Monday 18 December 2017

Earley's nightmare behind him

Earley sees finishing line in sight as he puts the worst of his injury nightmare behind him

DRIVING away from county training last Tuesday night, Dermot Earley could be forgiven for feeling like a young rookie with the world at his feet, as opposed to the thirtysomething 'comeback kid' he is.

For the first time in some 18 months, he was back playing ball. Taking part in a full Kildare training session -- or 80pc of it, at any rate.

"I was absolutely delighted leaving Newbridge," he enthused. "It's little steps like that, that's all it takes. I know I've done the work in the gym and done the rehab. It's about getting the confidence back in the knee. It felt good (on Tuesday night) and I'll need an awful lot more of that because, realistically, it was probably my first bit of football in a year-and-a-half."

Earley and his midfield colleague/rival Hughie Lynch have embarked on the same rehab programme in recent months, cajoling each other on the long and twisting road back to fitness from that most dreaded of injuries, a torn cruciate ligament.

The Sarsfields clubman, whose decorated championship career dates back to 1997, has been doubly unlucky in that he's attempting a comeback for the second time. He first damaged the ACL in his right knee during the 2010 season, valiantly tried to play on that summer before surgery became the only option ... and then last spring the 'curse of the cruciate' struck again.

He hadn't even resumed running before disaster revisited Earley on his own stairway, of all places. And no, he insists, it wasn't a case of rushing back - simply bad luck.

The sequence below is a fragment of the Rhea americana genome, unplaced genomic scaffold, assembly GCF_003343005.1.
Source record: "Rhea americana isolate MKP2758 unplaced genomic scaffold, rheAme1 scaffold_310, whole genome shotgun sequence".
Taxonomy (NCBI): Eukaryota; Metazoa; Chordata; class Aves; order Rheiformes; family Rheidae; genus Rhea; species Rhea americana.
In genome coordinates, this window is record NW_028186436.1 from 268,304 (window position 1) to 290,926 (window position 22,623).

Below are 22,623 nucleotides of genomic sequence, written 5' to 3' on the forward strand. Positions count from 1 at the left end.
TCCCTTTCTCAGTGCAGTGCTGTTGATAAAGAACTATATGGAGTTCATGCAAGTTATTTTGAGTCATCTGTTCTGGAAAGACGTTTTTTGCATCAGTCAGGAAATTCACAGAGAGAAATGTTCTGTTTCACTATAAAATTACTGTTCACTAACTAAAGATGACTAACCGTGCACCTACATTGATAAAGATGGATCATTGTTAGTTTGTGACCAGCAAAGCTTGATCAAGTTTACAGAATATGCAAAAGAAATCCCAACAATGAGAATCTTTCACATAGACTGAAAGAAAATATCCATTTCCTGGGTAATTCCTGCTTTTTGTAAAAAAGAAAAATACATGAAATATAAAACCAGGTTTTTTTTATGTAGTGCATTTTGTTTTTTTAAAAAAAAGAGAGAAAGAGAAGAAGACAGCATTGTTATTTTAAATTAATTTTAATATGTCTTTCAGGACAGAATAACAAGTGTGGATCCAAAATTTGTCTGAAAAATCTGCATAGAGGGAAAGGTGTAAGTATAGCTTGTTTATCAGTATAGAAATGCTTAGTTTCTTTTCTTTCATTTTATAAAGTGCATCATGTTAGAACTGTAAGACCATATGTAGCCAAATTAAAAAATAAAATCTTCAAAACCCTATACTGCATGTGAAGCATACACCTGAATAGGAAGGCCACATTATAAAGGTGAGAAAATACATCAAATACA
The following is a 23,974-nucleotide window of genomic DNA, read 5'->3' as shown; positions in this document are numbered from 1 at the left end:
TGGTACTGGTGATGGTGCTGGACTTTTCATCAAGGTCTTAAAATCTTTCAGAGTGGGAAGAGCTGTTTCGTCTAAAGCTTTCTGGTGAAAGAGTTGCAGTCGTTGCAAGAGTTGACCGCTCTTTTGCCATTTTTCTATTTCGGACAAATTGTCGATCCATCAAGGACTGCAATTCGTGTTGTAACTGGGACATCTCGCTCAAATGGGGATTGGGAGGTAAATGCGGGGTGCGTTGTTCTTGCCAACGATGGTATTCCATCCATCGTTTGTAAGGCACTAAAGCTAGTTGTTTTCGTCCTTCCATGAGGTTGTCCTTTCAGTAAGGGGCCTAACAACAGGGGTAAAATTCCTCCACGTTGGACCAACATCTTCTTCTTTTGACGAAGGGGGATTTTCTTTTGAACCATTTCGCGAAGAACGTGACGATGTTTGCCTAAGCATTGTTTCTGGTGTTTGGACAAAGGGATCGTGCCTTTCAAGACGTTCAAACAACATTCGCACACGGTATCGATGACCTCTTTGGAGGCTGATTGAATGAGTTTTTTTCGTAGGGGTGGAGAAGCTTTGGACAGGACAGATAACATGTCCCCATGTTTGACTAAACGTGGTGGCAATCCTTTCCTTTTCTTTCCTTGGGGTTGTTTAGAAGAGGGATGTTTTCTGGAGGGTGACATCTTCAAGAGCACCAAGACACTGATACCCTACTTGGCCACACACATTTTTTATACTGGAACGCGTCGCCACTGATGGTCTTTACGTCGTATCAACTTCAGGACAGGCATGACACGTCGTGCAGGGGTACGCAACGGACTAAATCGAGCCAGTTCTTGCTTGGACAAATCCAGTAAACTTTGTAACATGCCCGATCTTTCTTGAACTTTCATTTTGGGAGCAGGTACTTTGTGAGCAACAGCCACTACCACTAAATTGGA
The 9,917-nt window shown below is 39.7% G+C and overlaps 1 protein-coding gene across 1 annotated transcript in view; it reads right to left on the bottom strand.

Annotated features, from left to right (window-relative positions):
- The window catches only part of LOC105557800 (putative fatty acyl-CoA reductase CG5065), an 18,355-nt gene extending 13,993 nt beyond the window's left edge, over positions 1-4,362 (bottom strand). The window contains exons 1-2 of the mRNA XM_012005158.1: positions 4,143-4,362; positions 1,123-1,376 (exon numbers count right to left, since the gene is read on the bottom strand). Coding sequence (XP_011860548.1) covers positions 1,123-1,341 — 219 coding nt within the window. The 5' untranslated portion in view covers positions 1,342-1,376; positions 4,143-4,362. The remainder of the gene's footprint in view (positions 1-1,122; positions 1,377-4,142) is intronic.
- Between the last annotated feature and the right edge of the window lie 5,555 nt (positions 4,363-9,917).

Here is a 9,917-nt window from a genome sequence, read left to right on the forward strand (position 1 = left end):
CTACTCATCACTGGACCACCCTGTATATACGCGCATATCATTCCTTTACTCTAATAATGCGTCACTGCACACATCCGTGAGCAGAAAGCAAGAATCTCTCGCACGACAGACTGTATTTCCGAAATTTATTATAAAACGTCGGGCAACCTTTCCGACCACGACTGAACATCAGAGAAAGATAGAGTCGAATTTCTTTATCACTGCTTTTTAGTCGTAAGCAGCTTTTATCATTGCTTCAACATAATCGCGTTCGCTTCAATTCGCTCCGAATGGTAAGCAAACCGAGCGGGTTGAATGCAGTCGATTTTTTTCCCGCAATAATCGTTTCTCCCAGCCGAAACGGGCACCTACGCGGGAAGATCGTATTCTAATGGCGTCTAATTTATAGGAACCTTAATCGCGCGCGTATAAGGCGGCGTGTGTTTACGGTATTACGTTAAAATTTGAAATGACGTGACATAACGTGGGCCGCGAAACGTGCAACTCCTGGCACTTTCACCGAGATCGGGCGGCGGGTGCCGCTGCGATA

"I talked to (surgeon) Ray Moran specifically about it because when it happens, you want answers really," he said. "He told me it was a one-in-a-thousand case where it (the new cruciate) just didn't knit properly, the graft didn't take, and it was only really a matter of time before it was going to happen. Luckily enough, it happened on a stairs, not on a football field.

"I was due to go running the following week. I was just going up the steps at home and felt a little niggle. It didn't buckle on me but I felt something; I got it scanned and it turned out it (the ligament) wasn't there any more."

And the second comeback?

"The main thing is you don't rush it," he explained, "because it's amazing how much you come on in a month. When I look at where I was at the start of December to where I was at the start of January, and to the start of February, it's amazing."

Earlier this week, in his new Evening Herald column, Dublin hurler Conal Keaney revealed how he is doing 25 hours in rehab and training every week, as he battles back from a similar affliction.

"As regards hours-wise, I've never actually sat down and totted it up. Being older than those lads, you have to be mindful of the body," Earley pointed out.

"Mine wasn't specifically cruciate, there were other issues in there that I had to be careful of, so rest was as important as being in the gym. I know I've done the work. I've been in and out of the gym in the last year-and-a-half more times than in my whole career."

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